When the Shoe Fits (Wagner)

Discussion Questions
1. In the essay "Of Shoes and Strategy," Mary describes her "turning point" in footwear, going from sneakers and sensible shoes to spike heels for the first time when midway through her forties. What do you think that first pair of stiletto heels really symbolized in her life?

2. Mary describes wrenching transitions in her life when she was a teenager in "Cookie Therapy." How do you think her past family relationships affect her relationships with her children? Do chocolate chip cookies really make everything better?

3. In the essay "Turbo Dating—A Year in Review," Mary describes jumping into the dating world with both feet after 25 years of marriage. What did you think of her kamikaze approach? In retrospect, do you think she should have waited longer before making that transition? Was she brave, dumb, headstrong, or some other combination?

4. In "Ripple Effect," Mary shares the story of how her life and career path was changed by someone else’s encouragement, and reminds her children that "kindness is never wasted." Has there been a time in your life when someone’s belief in you has pushed you farther than you thought you could go?

5. In "Love in Wood and Wax," Mary talks about how her definitions and understanding of "romance" and "romantic gestures" have changed over time. Have yours? Is that a good thing or not? If they have, do you still miss the old patterns?

6. After her divorce, Mary’s transition in tools went by necessity from cupcake pans and a hand-mixer to the chain saw and a tool kit. Can you see yourself in her shoes? Are you in them already? What was the last tool you used and what for?

7. In "Return to the Fatherland," Mary writes of taking her elderly father and her teenaged sons to Germany for a reunion with their relatives, only to find en route that his mind was far more fragile than she had known. The roles of parent and child immediately and sadly changed. Did the trip have the result that she had wanted? What good things came from the journey despite her father’s increasing frailty? Do you think that her sons learned more from it than they expected to as well?

8. In "The Island," Mary describes renting a cabin in a vacation spot she had only experienced before this with her husband and children, long before the divorce. Her stated intention was to spend the week writing in peace and quiet. Was that the most important thing she took away from it? Could it have gone badly instead? How would YOU step out of your"pressure cooker" life for a week?

9. Mary has often been described as "living in the moment," letting serendipity guide her choices and experiences. Do you enjoy that as well in your own life...or does that "make it up as you go" quality drive you bonkers? Why or why not? Would you trust her to pack your suitcase before a trip abroad?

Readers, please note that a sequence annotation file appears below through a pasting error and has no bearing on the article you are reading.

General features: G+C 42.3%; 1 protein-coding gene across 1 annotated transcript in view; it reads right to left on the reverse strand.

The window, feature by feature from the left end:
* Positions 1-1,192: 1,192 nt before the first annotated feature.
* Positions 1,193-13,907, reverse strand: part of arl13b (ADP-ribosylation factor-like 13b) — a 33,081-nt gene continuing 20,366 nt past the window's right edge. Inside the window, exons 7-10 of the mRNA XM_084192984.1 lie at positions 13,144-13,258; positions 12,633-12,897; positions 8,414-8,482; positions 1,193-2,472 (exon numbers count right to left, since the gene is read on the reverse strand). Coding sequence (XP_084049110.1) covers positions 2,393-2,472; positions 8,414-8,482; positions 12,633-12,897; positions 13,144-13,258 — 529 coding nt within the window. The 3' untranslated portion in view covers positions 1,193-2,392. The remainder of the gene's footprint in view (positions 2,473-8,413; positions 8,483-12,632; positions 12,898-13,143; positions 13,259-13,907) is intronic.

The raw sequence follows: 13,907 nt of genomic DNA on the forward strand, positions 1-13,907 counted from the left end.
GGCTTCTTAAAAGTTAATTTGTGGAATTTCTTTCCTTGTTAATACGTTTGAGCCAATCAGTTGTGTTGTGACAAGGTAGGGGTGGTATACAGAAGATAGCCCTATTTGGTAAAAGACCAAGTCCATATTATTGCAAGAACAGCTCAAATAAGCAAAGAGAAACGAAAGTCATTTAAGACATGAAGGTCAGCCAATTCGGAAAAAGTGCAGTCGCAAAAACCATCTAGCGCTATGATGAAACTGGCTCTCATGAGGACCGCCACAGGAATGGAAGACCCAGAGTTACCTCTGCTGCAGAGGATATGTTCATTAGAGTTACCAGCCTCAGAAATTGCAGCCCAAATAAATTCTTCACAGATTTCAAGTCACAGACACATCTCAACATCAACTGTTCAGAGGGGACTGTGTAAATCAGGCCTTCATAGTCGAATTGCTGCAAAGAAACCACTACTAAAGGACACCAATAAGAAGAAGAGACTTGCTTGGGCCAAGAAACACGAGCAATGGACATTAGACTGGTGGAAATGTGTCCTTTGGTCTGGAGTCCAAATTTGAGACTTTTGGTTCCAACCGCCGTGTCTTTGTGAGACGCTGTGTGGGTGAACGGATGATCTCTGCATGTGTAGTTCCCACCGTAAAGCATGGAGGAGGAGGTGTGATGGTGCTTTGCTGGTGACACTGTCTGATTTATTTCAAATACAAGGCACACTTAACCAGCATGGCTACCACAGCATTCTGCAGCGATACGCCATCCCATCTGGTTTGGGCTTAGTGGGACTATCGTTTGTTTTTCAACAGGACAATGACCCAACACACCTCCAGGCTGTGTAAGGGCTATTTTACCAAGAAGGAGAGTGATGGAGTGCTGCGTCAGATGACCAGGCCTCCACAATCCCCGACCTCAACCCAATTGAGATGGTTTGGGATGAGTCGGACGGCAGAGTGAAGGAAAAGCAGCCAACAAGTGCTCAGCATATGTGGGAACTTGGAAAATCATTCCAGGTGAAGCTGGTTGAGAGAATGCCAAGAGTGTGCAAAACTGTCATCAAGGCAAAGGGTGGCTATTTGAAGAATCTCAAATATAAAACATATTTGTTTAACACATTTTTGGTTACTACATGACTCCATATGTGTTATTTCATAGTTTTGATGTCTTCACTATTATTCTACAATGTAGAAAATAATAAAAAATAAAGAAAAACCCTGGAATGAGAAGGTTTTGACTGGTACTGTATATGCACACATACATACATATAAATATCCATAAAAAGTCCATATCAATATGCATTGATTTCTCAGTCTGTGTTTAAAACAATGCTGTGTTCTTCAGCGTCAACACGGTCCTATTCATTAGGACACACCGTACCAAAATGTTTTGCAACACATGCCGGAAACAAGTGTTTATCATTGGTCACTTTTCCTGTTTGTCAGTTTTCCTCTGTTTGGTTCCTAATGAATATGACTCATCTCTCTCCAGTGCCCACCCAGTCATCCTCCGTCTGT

10. In "The Volcano Diaries," Mary abandons her quest to reach the summit of a mountain because of her fear of heights...but eventually realizes that she has still gone farther than she thought she could. Is there a time you have "fallen short" in your own life’s journey that still feels like a success of sorts? Do you think that people learn more from success or failure?

11. Do you think that Mary’s introduction to gardening also made her grow as a person? What does her flower garden symbolize for her? Have you had a similar experience of taking a wasteland and bringing it to life? How did it make you feel? Were there any surprises along the way?

12. In "Pelican Lessons," Mary writes of ignoring her first instincts while standing in the marsh, watching a trio of enormous white birds descend, and the eventual discovery that "logic" had proved wrong and her gut feelings about what she saw were right the first time. Can you think back to something similar in your own life? Is there a single experience that has tipped the balance for you in terms of trusting your instincts in the future?

13. In "Tool Time," Mary pivots between celebrating her growing independence in handling household problems after her divorce, and mourning the fact that independence can sometimes feel a lot like loneliness. What would you have told her as she sat at the kitchen table and wept that day? Have you ever had to balance a wish or a need to change as a person with caution as to how it would affect the relationship that you are or were in? What did you ultimately do?

14. In "Angels in the Snow," Mary describes the accident that landed her and her daughter in the home of total strangers in the middle of a blizzard. She describes the married couple that took them in as "angels." Have you felt the presence of angels in your life? When and how?

15. Is there a lesson to be taken away from this author’s life? What do you think it is, and why do you think it’s important?
(Questions courtesy of the author.)

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